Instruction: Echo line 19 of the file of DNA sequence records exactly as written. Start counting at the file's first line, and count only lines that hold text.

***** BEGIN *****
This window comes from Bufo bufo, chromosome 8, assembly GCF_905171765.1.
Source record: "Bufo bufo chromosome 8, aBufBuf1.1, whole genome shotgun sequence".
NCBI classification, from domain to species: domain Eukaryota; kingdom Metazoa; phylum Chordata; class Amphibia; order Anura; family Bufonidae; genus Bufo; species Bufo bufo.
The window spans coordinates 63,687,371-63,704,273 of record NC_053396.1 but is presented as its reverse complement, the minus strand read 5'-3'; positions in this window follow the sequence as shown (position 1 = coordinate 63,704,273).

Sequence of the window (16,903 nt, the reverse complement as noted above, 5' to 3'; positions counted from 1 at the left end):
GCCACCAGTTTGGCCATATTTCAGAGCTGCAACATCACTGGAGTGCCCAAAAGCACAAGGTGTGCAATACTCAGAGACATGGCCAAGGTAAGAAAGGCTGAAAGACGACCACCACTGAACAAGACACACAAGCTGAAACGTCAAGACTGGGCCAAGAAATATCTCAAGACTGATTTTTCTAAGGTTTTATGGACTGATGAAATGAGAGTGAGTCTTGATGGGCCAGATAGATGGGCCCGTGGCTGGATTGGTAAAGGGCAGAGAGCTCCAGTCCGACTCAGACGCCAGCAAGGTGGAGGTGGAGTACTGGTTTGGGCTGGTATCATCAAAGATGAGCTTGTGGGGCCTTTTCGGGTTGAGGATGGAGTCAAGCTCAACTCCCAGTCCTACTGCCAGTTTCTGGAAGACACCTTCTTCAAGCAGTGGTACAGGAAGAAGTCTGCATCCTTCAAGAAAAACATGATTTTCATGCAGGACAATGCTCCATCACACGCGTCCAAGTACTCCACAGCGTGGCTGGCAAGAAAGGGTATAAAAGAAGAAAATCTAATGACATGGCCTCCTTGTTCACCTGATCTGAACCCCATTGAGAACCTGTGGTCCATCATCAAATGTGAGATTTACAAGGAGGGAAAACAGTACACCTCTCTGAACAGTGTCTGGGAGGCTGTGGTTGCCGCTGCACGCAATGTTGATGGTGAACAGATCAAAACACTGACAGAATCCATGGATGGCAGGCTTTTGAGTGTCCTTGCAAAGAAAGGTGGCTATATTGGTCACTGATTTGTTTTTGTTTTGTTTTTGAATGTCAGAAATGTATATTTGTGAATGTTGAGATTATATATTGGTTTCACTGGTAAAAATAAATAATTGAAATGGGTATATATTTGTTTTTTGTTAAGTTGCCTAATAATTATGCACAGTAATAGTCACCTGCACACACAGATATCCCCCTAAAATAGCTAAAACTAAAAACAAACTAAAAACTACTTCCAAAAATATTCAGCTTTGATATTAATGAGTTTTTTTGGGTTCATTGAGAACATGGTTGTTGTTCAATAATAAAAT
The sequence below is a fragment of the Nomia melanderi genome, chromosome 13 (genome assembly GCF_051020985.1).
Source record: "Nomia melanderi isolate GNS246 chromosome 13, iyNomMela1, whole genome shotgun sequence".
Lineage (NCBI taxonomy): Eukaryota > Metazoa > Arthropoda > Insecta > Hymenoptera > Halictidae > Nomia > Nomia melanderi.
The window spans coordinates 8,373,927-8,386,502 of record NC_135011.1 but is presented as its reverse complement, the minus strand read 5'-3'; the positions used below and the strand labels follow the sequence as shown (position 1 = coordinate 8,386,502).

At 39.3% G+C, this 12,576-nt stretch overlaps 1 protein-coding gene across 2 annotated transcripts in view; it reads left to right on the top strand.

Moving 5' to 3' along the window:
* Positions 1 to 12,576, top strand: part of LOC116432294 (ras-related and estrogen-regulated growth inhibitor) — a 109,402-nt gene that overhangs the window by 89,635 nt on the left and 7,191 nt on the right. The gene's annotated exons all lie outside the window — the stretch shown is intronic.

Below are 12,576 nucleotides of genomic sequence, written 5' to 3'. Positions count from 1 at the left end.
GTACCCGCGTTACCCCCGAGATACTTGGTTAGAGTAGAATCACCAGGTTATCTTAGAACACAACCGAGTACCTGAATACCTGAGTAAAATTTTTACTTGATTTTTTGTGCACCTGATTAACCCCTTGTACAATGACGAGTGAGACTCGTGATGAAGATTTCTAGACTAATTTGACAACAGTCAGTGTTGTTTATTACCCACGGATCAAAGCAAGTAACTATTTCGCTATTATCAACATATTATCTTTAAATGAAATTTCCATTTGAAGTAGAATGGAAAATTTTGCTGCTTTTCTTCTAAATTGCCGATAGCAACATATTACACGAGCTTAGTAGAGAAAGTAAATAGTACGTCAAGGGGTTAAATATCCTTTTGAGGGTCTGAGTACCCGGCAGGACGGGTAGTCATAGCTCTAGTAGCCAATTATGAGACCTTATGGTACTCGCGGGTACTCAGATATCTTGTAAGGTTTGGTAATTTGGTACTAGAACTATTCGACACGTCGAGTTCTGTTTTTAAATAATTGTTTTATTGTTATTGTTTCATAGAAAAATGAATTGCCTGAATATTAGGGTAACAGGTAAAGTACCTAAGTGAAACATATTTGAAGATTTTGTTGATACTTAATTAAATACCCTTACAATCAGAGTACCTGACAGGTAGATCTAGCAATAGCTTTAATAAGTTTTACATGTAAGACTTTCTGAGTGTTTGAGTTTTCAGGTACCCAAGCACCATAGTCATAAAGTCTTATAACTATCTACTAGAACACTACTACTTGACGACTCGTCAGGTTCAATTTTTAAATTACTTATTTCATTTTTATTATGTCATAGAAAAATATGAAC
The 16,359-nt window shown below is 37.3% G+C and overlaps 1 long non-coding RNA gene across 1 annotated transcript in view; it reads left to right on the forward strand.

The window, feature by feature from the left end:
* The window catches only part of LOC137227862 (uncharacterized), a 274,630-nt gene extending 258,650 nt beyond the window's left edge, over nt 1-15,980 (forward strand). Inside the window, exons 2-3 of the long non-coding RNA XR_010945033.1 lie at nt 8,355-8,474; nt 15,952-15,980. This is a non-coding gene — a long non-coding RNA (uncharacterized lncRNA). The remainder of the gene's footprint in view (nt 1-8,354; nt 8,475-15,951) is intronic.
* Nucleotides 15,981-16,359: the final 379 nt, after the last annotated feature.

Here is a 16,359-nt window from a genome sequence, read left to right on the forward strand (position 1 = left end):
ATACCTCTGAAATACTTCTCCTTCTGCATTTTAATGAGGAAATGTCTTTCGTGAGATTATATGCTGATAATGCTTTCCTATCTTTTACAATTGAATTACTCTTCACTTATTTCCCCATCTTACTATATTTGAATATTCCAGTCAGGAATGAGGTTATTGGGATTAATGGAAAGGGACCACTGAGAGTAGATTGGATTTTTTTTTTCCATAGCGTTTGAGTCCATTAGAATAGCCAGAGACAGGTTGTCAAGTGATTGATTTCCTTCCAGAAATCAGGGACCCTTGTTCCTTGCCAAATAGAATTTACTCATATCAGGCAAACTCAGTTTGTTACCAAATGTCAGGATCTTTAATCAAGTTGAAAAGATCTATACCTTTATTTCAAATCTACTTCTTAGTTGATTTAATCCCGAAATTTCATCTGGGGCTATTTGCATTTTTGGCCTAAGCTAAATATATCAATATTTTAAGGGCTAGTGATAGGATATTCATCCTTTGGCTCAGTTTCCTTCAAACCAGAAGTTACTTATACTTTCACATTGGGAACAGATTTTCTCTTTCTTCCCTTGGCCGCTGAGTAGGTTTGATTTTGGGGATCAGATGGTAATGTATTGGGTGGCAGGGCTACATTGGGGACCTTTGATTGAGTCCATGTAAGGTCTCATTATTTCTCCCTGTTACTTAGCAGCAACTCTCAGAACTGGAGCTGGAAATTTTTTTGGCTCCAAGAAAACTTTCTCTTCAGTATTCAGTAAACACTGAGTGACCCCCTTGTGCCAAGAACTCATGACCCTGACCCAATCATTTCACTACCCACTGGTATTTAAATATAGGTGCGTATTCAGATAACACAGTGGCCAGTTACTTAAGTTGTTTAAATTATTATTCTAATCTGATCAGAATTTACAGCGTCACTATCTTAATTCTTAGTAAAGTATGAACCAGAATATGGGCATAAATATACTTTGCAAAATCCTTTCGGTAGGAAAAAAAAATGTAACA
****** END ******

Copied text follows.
* Nucleotides 15,981-16,359: the final 379 nt, after the last annotated feature.